Sometime this week, Dean Blais will check out the position of the sun in the sky just after 4 p.m.
Because who knows? How the sun is setting over TD Ameritrade Park could, theoretically anyway, contribute to the regular-season accomplishments and postseason hopes of Blais' UNO hockey team.
With Saturday's outdoor game at TD Ameritrade Park between Nos. 14 and 15 UNO and No. 7 North Dakota set for 4:07 p.m., Blais wants to at least get a feel for the setting.
The position of the sun, the conditions of the ice, the impact of any potential weather ... all are unknown variables in a sport where those variables are typically controlled.
Beyond that, Saturday's matchup is being approached more as just a hockey game in a unique venue. A really important hockey game, but still ...
“It's not a whole lot different,” Blais said. “It's ice. It doesn't matter what the quality is — there wasn't a real good sheet of ice here (inside the CenturyLink Center) Saturday. The rink is the same size. It'll obviously be a little colder.”
The Mavericks are expected to defend the goal nearest to where first base would typically be at TD Ameritrade Park in the first and third periods, while defending the goal nearest third base in the second period.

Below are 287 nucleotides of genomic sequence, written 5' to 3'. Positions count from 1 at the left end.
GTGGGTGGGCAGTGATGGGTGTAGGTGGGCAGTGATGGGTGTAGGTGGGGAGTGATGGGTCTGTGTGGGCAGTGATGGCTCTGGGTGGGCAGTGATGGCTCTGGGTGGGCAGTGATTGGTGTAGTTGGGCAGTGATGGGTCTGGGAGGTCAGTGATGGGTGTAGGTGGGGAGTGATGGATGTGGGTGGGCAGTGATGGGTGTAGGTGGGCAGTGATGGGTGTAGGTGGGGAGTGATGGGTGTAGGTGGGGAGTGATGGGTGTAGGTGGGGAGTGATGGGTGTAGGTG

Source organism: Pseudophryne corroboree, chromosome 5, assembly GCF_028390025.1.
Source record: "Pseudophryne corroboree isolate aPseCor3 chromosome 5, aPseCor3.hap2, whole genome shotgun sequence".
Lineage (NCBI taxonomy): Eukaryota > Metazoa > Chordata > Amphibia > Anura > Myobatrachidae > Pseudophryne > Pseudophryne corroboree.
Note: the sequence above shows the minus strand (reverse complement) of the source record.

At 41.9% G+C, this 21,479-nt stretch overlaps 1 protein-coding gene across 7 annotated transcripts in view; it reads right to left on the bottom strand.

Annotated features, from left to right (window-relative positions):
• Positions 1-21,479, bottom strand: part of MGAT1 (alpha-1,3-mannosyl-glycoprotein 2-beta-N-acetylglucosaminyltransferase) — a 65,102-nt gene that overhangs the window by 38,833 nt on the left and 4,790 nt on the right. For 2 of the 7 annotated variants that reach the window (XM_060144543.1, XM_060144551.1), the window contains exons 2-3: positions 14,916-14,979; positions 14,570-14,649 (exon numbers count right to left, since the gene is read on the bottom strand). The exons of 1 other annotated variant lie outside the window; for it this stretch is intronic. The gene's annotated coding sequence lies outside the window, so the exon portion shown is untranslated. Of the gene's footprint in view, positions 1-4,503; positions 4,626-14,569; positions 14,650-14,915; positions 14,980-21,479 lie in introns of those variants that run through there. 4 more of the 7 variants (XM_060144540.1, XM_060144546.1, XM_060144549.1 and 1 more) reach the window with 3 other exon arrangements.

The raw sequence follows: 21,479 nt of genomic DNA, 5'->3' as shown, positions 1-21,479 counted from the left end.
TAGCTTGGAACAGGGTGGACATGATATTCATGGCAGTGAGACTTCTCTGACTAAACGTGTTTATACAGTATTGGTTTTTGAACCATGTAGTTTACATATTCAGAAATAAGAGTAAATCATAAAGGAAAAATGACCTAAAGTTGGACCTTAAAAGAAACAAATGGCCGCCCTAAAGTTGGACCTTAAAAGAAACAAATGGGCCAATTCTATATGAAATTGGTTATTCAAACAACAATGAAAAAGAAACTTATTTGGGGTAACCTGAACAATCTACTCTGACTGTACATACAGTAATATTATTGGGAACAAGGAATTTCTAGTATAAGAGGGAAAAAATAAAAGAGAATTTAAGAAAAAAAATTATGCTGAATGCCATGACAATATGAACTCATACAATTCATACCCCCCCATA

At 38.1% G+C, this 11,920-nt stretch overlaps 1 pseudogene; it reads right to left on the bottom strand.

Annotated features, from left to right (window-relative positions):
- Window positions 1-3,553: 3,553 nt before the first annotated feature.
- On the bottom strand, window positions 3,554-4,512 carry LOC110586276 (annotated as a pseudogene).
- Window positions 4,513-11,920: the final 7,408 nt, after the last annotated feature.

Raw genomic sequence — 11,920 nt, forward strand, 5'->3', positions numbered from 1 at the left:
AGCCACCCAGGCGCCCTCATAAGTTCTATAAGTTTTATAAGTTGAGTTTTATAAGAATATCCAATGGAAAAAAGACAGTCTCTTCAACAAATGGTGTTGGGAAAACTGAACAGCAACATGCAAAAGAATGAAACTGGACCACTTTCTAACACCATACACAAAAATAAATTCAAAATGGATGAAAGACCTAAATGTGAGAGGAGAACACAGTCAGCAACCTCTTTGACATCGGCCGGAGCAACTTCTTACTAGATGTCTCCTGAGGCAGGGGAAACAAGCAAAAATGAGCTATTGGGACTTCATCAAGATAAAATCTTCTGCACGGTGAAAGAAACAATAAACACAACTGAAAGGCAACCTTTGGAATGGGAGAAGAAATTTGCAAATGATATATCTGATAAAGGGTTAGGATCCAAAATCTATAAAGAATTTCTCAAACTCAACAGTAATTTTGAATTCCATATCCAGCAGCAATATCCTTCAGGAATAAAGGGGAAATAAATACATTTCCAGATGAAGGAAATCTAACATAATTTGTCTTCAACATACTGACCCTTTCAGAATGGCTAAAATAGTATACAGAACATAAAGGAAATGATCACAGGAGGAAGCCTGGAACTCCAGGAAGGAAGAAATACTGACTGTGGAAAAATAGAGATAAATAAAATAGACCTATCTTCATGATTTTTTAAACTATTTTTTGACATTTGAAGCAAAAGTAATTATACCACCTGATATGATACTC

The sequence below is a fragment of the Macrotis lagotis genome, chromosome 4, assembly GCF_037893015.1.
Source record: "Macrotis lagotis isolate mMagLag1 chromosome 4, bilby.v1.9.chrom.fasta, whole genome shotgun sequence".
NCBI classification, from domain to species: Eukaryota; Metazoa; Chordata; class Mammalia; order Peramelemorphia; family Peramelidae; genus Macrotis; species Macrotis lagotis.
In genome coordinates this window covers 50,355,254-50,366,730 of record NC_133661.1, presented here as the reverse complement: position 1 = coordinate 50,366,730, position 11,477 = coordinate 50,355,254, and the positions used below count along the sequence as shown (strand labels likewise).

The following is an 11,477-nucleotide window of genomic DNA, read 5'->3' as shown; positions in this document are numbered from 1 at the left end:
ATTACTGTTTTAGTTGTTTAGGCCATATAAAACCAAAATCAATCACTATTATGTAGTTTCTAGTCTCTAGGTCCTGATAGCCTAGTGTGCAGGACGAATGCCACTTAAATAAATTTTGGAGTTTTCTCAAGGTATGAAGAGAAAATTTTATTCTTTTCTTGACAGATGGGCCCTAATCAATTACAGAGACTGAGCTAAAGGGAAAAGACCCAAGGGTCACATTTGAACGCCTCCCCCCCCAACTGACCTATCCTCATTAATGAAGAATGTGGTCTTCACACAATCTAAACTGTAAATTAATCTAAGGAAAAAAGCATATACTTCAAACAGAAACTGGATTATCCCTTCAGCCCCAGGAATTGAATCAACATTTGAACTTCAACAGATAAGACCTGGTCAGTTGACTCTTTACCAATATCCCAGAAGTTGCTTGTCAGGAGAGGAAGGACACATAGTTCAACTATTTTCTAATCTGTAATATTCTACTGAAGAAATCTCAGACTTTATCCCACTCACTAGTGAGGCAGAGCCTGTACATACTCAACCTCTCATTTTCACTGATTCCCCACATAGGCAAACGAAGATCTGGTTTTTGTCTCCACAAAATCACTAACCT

For what it's worth, that would mean North Dakota's goaltender and retreating defensemen would have to look in the general direction of the sun in the first period.
But that doesn't mean the sunlight might make things different looking the other direction, either.
“It might be a bit of an adjustment for the goalies with the sunlight, especially with which way the sun is setting,” Blais said.
North Dakota spent some time Monday preparing for the outdoor game by practicing for about 45 minutes at an outdoor ice rink at a park in Grand Forks, N.D.
But Blais isn't concerned about the lack of local outdoor ice.
“That's OK,” Blais said of North Dakota's outdoor practice. “But I don't think it's going to make you more prepared to play the Saturday game.
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Blais said he wasn't planning on having his players spend any time on the outdoor ice until Saturday morning. The series starts Friday, and UNO's opportunities to skate at the CenturyLink Center are rare enough.
“Mentally, I want our guys to concentrate on the Friday game,” he said.
That said, UNO has to practice somewhere else Thursday because of an event at the arena, and Harold Cliff, president of the Omaha Sports Commission, said that all four teams — the Omaha Lancers and Lincoln Stars playing the opening game of Saturday's doubleheader — have access to the TD Ameritrade rink for practice on Thursday.
The wind chill in Grand Forks on Monday for North Dakota's outdoor practice was 10-below zero. It won't be that cold Saturday.
In fact, the temperature — expected to be in the 40s at game time — likely won't reach freezing. And the ice wouldn't be affected by warm temperatures unless it reached the 60s.